Tiny altars found in Gallo-Roman home

An excavation on the summit of Mt. Cavalier, the highest point of the city of Nîmes and the site where the first fortified settlement was built by the Volcae Arecomici people, has revealed the remains of an ancient neighborhood dating back to the early years of the Gallic city of Nemausus. Pottery found at the site dates to the 4th century B.C. and the area was in continuous use to the end of the 2nd century.

The city of Nemausus long preceded the Roman colony that was founded by veterans of Julius Caesar’s Egyptian campaigns in the 1st century B.C. There is evidence of human occupation going back to the Bronze Age, and the Volcae fortified the hilltop, encircling it with defensive walls in the 3rd and 2nd centuries B.C. and building a dry-stone tower that was later incorporated into the Tour Magne, the only surviving remnant of the defensive walls erected by Augustus in the 1st century A.D.

Most of the construction in the newly-discovered neighborhood dates to between the early 1st century BC and the reign of Augustus (d. 14 A.D.). Houses were built in Roman style, with central courtyards and walls painted with frescoes in the Second Pompeiian style. The road between two grids of houses was meticulously paved in the 1st century and is in excellent condition. The occupants were Romanized, but they still upheld Gallic cultural traditions. Archaeologists found two small votive altars in one of the homes. One of the altars bears the name of the Celtic goddess Proxumis.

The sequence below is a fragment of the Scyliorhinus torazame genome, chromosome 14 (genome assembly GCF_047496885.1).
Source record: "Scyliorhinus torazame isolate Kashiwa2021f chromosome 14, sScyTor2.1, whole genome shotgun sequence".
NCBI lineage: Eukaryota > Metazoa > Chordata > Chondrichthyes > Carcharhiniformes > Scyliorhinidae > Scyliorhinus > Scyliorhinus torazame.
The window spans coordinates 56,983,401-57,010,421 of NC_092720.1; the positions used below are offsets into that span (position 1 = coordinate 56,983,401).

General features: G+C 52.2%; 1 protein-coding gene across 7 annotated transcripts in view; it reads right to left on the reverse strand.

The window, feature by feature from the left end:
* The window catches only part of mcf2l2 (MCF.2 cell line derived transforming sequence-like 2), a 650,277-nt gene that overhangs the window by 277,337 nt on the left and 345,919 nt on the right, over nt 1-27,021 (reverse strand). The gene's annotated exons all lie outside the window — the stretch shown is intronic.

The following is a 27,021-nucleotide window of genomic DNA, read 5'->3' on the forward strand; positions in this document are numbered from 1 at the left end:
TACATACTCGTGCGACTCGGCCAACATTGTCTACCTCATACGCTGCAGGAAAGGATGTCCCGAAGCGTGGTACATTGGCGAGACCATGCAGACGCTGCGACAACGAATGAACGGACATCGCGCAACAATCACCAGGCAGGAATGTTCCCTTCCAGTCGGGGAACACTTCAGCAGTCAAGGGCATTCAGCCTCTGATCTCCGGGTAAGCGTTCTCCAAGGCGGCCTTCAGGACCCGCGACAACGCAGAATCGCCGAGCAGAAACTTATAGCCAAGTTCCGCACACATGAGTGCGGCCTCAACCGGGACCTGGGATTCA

The construction techniques used to build the houses were also typically Gallic. The lower parts of the walls were made masonry, but most everything else was built with raw earth, either molded into bricks or built up without using any forms, or a combination of both.

The scale of the work required a significant contribution of material, provided by craftsmen working in nearby quarries. All of these constructions called on professional trades specialists in earthen buildings, an ancient technique well mastered by the Celtic populations of the south of Gaul. This technology is still present during the Roman era, betraying for a long time the Volcian heritage in the architecture of the city.

Somewhere between the 1st and 2nd century, the neighborhood shifted from residential to commercial uses, including the production of ceramics. The neighborhood was abandoned at the end of the 2nd century and the land converted to agricultural use.

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